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Publication numberUS6389106 B1
Publication typeGrant
Application numberUS 09/555,819
PCT numberPCT/EP1998/007829
Publication dateMay 14, 2002
Filing dateDec 2, 1998
Priority dateDec 3, 1997
Fee statusPaid
Also published asDE19753696A1, EP1036488A1, EP1036488B1, WO1999029145A1
Publication number09555819, 555819, PCT/1998/7829, PCT/EP/1998/007829, PCT/EP/1998/07829, PCT/EP/98/007829, PCT/EP/98/07829, PCT/EP1998/007829, PCT/EP1998/07829, PCT/EP1998007829, PCT/EP199807829, PCT/EP98/007829, PCT/EP98/07829, PCT/EP98007829, PCT/EP9807829, US 6389106 B1, US 6389106B1, US-B1-6389106, US6389106 B1, US6389106B1
InventorsWilli Neff, Rainer Lebert, Guido Schriever, Klaus Bergmann
Original AssigneeFraunhoger-Gesellschaft zur Förderung der angewandten Forschung e.V.
Export CitationBiBTeX, EndNote, RefMan
External Links: USPTO, USPTO Assignment, Espacenet
Method and device for producing extreme ultraviolet and soft X-rays from a gaseous discharge
US 6389106 B1
Abstract
A method and a device for generating extreme ultraviolet (EUV) and soft x-ray radiation from a gas discharge. The device has at least two electrodes each having a flush opening by which an axis of symmetry is defined, in which an intermediate space with a wide spatial homogenous gas filling between anode and cathode is provided. The electrodes are formed in such a way, that the gas discharge is formed exclusively in the volume defined by the flush openings. The current pulses with respect to amplitude and period duration are selected in such a way that a dense hot plasma channel is formed on the axis of symmetry, the plasma being the source of EUV and/or soft x-ray radiation. The preferred area of application is the EUV projection lithography in the spectral range around 13 nm.
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Claims(20)
What is claimed is:
1. A device for generating extreme ultraviolet (EUV) and soft X-ray radiation from a gas discharge receiving a plurality of current pulses having an amplitude and a period so that a dense hot plasma channel is formed along a first axis wherein said plasma is a source for the EUV and/or soft X-ray radiation, said device comprising:
at least two electrodes wherein each of said at least two electrodes has one opening formed flush with a linear surface of said each electrode wherein said openings function to form an axis of symmetry between said openings wherein said axis of symmetry corresponds to the axis of said hot axis plasma channel; and
an intermediate space with a substantially spatially homogenous gas positioned between two of said at least two electrodes.
2. Device according to claim 1 further including one or more gases with a nuclear chart number Z 3 located between the electrodes.
3. Device according to claim 1, wherein in that the electrodes are connected directly with a capacitor bank.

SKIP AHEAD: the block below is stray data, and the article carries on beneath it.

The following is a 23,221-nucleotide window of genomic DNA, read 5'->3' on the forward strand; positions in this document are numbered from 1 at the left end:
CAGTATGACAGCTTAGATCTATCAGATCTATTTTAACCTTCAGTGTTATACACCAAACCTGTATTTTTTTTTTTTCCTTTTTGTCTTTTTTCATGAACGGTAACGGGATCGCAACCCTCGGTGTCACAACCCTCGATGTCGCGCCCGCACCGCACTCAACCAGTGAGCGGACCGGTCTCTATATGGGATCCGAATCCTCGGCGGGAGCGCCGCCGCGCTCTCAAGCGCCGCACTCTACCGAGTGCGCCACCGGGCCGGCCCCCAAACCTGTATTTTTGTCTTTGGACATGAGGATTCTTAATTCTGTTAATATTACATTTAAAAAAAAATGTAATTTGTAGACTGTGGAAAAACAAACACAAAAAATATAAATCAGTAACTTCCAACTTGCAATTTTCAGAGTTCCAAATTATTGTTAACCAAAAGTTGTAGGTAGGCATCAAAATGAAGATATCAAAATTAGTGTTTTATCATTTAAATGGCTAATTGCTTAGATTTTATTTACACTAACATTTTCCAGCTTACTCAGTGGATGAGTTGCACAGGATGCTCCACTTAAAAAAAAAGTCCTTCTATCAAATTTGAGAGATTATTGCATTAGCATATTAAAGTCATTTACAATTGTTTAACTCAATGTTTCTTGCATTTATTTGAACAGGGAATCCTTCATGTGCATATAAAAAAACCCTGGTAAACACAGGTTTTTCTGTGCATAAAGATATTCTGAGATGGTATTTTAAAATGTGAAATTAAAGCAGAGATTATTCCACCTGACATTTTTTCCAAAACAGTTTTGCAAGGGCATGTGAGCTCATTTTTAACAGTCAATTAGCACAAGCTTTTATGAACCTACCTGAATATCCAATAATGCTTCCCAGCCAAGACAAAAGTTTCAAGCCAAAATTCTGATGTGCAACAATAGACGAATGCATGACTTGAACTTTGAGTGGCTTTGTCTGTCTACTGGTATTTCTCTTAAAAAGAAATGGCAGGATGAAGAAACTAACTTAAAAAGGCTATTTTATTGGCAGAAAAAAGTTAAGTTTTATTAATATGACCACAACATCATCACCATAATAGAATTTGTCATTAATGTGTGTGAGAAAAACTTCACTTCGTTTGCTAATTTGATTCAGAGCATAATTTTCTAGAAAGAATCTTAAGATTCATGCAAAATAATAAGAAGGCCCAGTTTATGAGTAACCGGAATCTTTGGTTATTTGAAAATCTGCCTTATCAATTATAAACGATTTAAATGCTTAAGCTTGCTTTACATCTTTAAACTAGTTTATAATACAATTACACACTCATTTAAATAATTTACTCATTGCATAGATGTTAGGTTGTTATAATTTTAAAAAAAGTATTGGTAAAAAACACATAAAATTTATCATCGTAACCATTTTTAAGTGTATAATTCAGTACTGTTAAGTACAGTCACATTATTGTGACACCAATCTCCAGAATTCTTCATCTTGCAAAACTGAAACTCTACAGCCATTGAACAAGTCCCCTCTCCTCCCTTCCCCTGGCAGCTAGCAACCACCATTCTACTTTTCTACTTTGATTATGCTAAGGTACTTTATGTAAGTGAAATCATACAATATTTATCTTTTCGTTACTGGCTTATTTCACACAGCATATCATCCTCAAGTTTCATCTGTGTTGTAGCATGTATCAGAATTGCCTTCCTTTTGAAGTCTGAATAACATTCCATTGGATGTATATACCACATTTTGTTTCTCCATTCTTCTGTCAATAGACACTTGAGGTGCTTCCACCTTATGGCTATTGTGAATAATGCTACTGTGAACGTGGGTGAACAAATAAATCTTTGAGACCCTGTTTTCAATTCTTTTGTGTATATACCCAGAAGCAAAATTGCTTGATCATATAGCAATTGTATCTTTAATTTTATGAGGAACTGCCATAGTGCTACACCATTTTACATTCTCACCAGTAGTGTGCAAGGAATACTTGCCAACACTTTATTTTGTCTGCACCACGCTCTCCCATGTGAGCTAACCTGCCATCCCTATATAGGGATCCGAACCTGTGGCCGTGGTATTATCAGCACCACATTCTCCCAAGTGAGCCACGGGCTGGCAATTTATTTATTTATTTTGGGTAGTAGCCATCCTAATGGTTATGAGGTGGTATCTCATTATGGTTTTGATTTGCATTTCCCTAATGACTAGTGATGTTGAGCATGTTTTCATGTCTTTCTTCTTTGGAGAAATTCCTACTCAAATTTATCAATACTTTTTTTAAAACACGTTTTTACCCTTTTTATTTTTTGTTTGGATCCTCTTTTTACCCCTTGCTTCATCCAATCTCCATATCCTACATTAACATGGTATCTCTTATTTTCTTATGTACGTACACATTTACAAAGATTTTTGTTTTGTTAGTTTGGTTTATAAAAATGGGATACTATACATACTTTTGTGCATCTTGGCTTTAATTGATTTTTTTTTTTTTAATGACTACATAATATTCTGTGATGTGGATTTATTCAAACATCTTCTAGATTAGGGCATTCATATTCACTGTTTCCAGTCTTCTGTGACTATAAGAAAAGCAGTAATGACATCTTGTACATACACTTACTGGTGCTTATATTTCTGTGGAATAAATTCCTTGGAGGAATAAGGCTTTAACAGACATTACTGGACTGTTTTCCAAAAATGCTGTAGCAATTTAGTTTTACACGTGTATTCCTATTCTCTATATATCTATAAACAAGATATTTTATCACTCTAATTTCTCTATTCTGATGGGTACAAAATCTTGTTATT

4. Device according to claim 3, further including a logic element located between the electrode system and the capacitor bank.
5. Device according to claim 1, further including a rapidly discharging capacitor bank for providing said current pulses.
6. Device according to claim 1, wherein the diameter of each opening is within the millimeter range.
7. Device according to claim 1, further comprising an insulator between the anode and cathode configured as a stack of insulators and metal disks.
8. Device according to claim 1, wherein the distance between the electrodes is in the millimeter to centimeter range.
9. Method for generating extreme ultraviolet (EUV) and soft x-ray radiation from a gas discharge, comprising the steps of
providing a wide spatial homogenous gas filling in an intermediate space, which is located between at least two electrodes each of which has an opening formed flush with a linear surface of said each electrode;
selecting the gas pressure so that, after current pulses have been applied to the electrodes, the mean free path length of the charge carriers exclusively in the volumes determined by the flush openings is sufficient to form a plasma and,
selecting the current pulses with respect to amplitude and period duration in such a way that a dense hot plasma channel is formed along the axis of symmetry which emits EUV and/or soft x-ray light.
10. Method according to claim 9, wherein the current pulses that flow in the presence of a plasma are provided by the rapid discharge of capacitively stored energy.
11. Method according to claim 10, wherein the rapid discharge is produced by the electrode system being connected directly to a capacitor bank.
12. Method according to claim 10, wherein the rapid discharge is achieved by closing a logic element between the electrodes and the capacitor bank.
13. Method according to claim 12, wherein a voltage is applied to the electrodes which is higher than the ignition voltage of the gas discharge.
14. Method according to claim 9, wherein the plasma is ignited by injection of plasma or charge carriers into the space adjacent to the cathode.
15. Method according to claim 9, wherein the current pulses are selected with a period within a two- to three-digit ns range.
16. Method according to claim 9, wherein the current pulses are selected with amplitudes in a two-digit kilo-amp range.
17. Method according to claim 9, wherein the plasma has a temperature in the six-digit Kelvin range.
18. Method according to claim 9, wherein the gas pressures are selected in the range of 1 Pa to several tens of Pa.
19. Method according to claim 9, wherein the plasma emits radiation with wavelengths shorter than 50 nm.
20. Method according to claim 9, wherein the gases selected for the intermediate space are those with a nuclear chart number Z≧3.
Description
BACKGROUND AND SUMMARY OF THE INVENTION

This application claims the priority of 197 53 696.4, filed Dec. 3, 1997, the disclosures of which is expressly incorporated by reference herein.